Urethane or rubber - Coated weight plates with a thin rubber covering
Steel core - An iron or steel circular coated with other materials.
Hi-temp bumper plates - Less expensive and constructed from recyclable materials
Olympic weightlifting bumper plates are made exclusively for competitive bumpers.
Technique plates - Low weight and not intended to be dropped, used for instruction.
How to Use a Bumper Plate
Bumper plates are ideal for workouts including the snatch, clean and jerk, and the big deadlift, but lifters may also use them for bench presses and squats.
Bumper plates are designed to bounce a little, but not a lot. So they’re not going to go flying across the gym. They can be used just like any other weight plate but can be dropped with a lower likelihood of damage.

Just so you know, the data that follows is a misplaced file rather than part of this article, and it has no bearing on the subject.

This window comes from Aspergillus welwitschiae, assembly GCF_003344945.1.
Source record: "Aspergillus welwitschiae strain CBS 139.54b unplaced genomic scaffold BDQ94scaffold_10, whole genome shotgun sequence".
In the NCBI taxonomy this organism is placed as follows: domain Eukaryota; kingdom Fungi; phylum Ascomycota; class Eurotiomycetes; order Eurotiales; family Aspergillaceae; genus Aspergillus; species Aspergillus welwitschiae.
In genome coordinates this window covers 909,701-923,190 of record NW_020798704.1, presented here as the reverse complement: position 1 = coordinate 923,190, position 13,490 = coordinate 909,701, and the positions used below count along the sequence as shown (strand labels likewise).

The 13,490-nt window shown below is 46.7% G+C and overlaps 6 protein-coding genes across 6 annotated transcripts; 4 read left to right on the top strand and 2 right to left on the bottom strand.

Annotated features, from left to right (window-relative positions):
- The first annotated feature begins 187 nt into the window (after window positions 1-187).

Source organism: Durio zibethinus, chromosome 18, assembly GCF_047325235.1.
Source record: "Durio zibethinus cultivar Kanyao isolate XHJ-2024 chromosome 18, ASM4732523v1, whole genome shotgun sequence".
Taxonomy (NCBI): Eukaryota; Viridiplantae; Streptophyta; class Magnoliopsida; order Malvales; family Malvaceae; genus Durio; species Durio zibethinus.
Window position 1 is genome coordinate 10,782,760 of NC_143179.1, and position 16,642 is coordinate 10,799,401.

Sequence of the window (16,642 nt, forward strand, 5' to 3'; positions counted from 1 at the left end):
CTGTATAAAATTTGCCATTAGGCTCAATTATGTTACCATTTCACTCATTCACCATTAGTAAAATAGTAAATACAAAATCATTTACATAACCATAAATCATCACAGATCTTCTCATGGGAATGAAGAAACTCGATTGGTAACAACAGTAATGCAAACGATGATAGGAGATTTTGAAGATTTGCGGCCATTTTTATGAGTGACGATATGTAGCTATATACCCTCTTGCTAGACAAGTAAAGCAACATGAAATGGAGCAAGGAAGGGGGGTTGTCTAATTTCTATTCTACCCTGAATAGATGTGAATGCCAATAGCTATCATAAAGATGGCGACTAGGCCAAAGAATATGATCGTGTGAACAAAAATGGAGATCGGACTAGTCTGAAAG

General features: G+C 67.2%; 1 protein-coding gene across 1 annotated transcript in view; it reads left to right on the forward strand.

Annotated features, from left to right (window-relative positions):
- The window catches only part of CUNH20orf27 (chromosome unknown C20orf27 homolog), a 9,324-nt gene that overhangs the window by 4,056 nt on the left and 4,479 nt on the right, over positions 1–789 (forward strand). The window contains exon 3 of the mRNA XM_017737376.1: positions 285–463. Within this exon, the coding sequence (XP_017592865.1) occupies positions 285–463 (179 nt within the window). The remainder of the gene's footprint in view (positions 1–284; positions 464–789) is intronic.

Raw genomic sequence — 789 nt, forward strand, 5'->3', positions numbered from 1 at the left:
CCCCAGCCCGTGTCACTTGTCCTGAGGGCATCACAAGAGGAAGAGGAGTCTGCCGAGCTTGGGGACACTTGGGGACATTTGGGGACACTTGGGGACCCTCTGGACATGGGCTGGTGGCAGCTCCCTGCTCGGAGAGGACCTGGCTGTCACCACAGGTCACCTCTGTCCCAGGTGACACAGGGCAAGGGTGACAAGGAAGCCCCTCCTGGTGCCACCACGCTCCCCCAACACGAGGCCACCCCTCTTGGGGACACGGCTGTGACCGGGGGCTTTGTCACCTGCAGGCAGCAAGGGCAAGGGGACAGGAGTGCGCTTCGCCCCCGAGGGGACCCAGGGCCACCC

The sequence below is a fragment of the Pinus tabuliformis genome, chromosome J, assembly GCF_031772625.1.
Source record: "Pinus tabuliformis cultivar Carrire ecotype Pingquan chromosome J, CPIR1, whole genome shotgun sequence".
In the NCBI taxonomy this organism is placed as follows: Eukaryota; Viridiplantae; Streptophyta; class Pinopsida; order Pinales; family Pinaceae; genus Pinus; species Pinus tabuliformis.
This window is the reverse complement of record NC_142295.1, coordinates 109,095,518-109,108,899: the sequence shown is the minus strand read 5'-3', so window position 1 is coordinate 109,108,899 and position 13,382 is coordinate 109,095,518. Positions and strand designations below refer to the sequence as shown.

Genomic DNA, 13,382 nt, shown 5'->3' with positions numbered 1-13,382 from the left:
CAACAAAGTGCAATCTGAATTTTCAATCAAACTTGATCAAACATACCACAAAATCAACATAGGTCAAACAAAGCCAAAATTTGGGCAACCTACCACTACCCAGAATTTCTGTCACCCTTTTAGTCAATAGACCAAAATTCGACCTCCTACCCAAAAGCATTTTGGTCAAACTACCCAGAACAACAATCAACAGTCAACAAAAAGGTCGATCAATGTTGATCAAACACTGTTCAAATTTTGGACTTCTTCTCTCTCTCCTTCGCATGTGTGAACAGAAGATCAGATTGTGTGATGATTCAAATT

Who Should Use Bumper Plates?
You need bumper plates whether you’re a casual or competitive weightlifter. You may drop them from above, eliminating the need to lower the bar following snatches or jerks carefully.
Bumper plates will also help you if you conduct CrossFit training at home. High-rep deadlifts, cleansers, and lifters may perform snatches, jerks, thrusters, and overhead squats without needing to set the bar down when you’re worn out gently.
The bumper plates will also protect your flooring if the bar slides out of your grip or if you have to drop it abruptly in the middle of a lift attempt.
Apartment Residents Lifting Weights
Bumper plates’ thick rubber serves to take a beating and reduce noise. Bumper plates will not only protect your flooring, but they will also be less disruptive if you drop the barbell.
How to Care for Your Bumper Plates